Skip to main content
U.S. flag

An official website of the United States government

Cicadas on a tree branch. Image courtesy of Adobe Stock.

The Year of the Periodical Cicadas

Nifa Authors
Rachel Dotson, Public Affairs Specialist (Social Media)

Depending on where you live, this spring you might hear a constant buzzing chorus from a particular insect—the periodical cicadas are emerging.  

A rare dual brood emergence of cicadas is happening this spring, and it will not happen for another 221 years, according to entomologists. These insects can create sounds that often hit 90-100 decibels, which is louder than a hair dryer.  

This year’s dual event will feature brood XIII, which emerges every 17 years and includes sections of Illinois, Indiana, Iowa, Michigan and Wisconsin. They are expected to emerge mid-May through June. 

Brood XIX, which includes Alabama, Arkansas, Georgia, Iowa, Illinois, Indiana, Kentucky, Louisiana, Maryland, Missouri, Mississippi, North Carolina, Oklahoma, South Carolina, Tennessee and Virginia, will emerge late April through the second week of May.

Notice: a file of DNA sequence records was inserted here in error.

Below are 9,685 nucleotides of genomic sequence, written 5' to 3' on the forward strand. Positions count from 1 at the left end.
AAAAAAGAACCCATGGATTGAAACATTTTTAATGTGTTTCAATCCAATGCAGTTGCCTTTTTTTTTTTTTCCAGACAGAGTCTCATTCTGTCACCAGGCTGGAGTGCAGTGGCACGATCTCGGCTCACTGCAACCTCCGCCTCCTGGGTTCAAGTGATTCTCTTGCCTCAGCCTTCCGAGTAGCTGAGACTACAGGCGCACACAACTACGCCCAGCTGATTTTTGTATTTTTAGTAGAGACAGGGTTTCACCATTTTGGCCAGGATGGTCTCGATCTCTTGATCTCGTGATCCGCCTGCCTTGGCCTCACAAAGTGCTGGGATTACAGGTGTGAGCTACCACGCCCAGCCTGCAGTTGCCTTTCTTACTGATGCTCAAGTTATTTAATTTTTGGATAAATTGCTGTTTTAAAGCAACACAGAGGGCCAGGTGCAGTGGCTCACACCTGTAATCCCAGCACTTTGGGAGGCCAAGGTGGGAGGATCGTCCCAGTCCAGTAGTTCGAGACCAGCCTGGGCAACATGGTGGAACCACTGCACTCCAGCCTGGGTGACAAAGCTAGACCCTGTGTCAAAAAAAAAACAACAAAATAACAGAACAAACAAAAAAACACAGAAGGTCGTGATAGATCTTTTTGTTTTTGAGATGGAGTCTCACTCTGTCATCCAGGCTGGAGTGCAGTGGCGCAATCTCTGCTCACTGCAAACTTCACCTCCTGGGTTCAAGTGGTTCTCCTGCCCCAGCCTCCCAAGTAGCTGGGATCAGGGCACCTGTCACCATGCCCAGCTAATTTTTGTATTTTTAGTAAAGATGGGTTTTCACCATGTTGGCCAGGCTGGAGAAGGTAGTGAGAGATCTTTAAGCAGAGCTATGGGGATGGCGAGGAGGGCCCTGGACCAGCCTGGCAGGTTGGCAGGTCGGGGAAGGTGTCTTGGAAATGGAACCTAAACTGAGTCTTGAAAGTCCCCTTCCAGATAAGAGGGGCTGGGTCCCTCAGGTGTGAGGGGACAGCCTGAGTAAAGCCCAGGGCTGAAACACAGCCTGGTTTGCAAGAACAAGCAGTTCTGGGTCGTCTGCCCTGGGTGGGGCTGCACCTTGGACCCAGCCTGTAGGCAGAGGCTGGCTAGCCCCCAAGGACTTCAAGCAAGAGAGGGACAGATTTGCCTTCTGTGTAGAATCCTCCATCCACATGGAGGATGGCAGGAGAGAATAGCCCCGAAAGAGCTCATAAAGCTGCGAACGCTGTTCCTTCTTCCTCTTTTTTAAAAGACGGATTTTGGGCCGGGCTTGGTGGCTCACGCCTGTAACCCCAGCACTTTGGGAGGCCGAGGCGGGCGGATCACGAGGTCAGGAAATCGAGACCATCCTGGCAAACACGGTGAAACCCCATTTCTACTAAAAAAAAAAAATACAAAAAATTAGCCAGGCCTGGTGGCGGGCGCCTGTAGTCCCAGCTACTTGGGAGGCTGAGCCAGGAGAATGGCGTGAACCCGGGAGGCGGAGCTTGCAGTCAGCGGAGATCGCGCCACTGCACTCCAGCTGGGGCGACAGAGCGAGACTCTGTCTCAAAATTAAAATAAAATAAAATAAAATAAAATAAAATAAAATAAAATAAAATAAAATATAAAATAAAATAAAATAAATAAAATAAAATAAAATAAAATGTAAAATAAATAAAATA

While cicadas do not pose a threat to humans or pets, newly planted trees or shrubs may experience some impact. Because these insects spend most of their life living underground, they are feeding on tree roots. After mating, the females lay their eggs in the new growth of woody plants and prefer branches the width of a pencil.  

The University of Illinois Extension has a few tips to help protect trees and other landscape from cicada damage.  

Purdue Extension developed a coordinated system to create and share education resources to support existing county and campus-led programs across multiple departments. The “Emergence of the 17-Year Cicada” has had nearly 23,000 unique views, with over 950 downloads of posters and 120 downloads of youth education activities. 

Using drone imagery, the University of West Virginia worked to highlight the importance of combining spectral and 3D information to evaluate forest health features -specifically from cicada impacts to deciduous trees. Read more on the project.  

Farm Bill Priority Areas
Plant health, production, and products
U.S. States and Territories
West Virginia

Your feedback is important to us.

Take the Website Survey